A catastrophic encounter with an iceberg in 1912 on its inaugural voyage from Southampton to New York, claiming the lives of over 1,500 and made the Titanic a subject of relentless curiosity. Since its discovery in 1985 around 350 miles off the coast of Newfoundland, Canada, the shipwreck has yielded exciting glimpses of the past (and a pretty good movie).
Yet, the ship could only be captured in fragments at 12,500 feet (3,800 meters) down and lying amidst a sprawling debris field. Now, thanks to a new model, we can see it all.
In the summer of 2022, Magellan Ltd, a company specializing in deep-sea mapping, in collaboration with Atlantic Productions, which is making a documentary about the project, dedicated over 200 hours using remotely controlled submersibles. The group amassed over 700,000 images, captured from every conceivable angle, resulting in a 3D reconstruction.
On its website, Atlantic Productions said specially adapted cameras had been used “to produce footage and stills of the Titanic wreck as never been seen before…Using the submersible camera systems, the team performed dedicated photogrammetry passes on the wreck, allowing highly accurate and photoreal 3D models of RMS Titanic to be produced.”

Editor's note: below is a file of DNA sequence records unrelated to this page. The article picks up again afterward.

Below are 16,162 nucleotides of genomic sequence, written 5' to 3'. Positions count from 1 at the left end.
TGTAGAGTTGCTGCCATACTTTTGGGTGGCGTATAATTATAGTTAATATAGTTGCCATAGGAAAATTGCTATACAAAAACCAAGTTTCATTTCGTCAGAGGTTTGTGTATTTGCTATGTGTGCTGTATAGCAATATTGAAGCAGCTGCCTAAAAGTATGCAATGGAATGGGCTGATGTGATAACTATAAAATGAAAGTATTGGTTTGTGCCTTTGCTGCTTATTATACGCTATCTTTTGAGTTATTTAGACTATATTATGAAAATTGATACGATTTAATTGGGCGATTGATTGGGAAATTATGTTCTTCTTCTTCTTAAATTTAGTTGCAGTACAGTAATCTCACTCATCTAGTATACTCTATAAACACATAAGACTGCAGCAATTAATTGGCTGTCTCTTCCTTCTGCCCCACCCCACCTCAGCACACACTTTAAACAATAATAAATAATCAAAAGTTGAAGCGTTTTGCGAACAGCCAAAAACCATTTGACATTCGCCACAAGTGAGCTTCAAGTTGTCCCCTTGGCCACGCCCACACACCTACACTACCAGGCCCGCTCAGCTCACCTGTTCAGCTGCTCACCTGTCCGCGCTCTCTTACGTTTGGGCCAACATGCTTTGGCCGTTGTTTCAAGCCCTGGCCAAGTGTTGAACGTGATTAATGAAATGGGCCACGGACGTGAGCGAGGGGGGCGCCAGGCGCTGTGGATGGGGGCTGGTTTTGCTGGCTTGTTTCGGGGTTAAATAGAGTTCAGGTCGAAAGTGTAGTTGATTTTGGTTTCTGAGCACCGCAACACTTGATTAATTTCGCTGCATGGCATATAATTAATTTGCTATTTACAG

Photogrammetry entails taking overlapping photographs of an object, structure, or space and converting them into two-dimensional or three-dimensional digital models.
Gerhard Seiffert, leading the planning for the expedition, acknowledged the unprecedented scale of the task at hand.
“The depth of it, almost 4,000 meters, represents a challenge, and you have currents at the site, too – and we’re not allowed to touch anything so as not to damage the wreck,” he told the BBC. “And the other challenge is that you have to map every square centimeter – even uninteresting parts, like on the debris field you have to map mud, but you need this to fill in between all these interesting objects.”
The resulting scan paints a picture that captures the Titanic’s former grandeur. The new project allows viewers to see everything from the rust-encrusted bow to unopened champagne bottles and personal possessions.
“It allows you to see the wreck as you can never see it from a submersible, and you can see the wreck in its entirety, you can see it in context and perspective. And what it’s showing you now is the true state of the wreck,” Stephenson said. “We really don’t understand the character of the collision with the iceberg. We don’t even know if she hit it along the starboard side, as is shown in all the movies – she might have grounded on the iceberg.”
The implications of this endeavor extend far beyond the Titanic itself. The techniques and methodologies employed in creating this model might just shape the future of underwater exploration.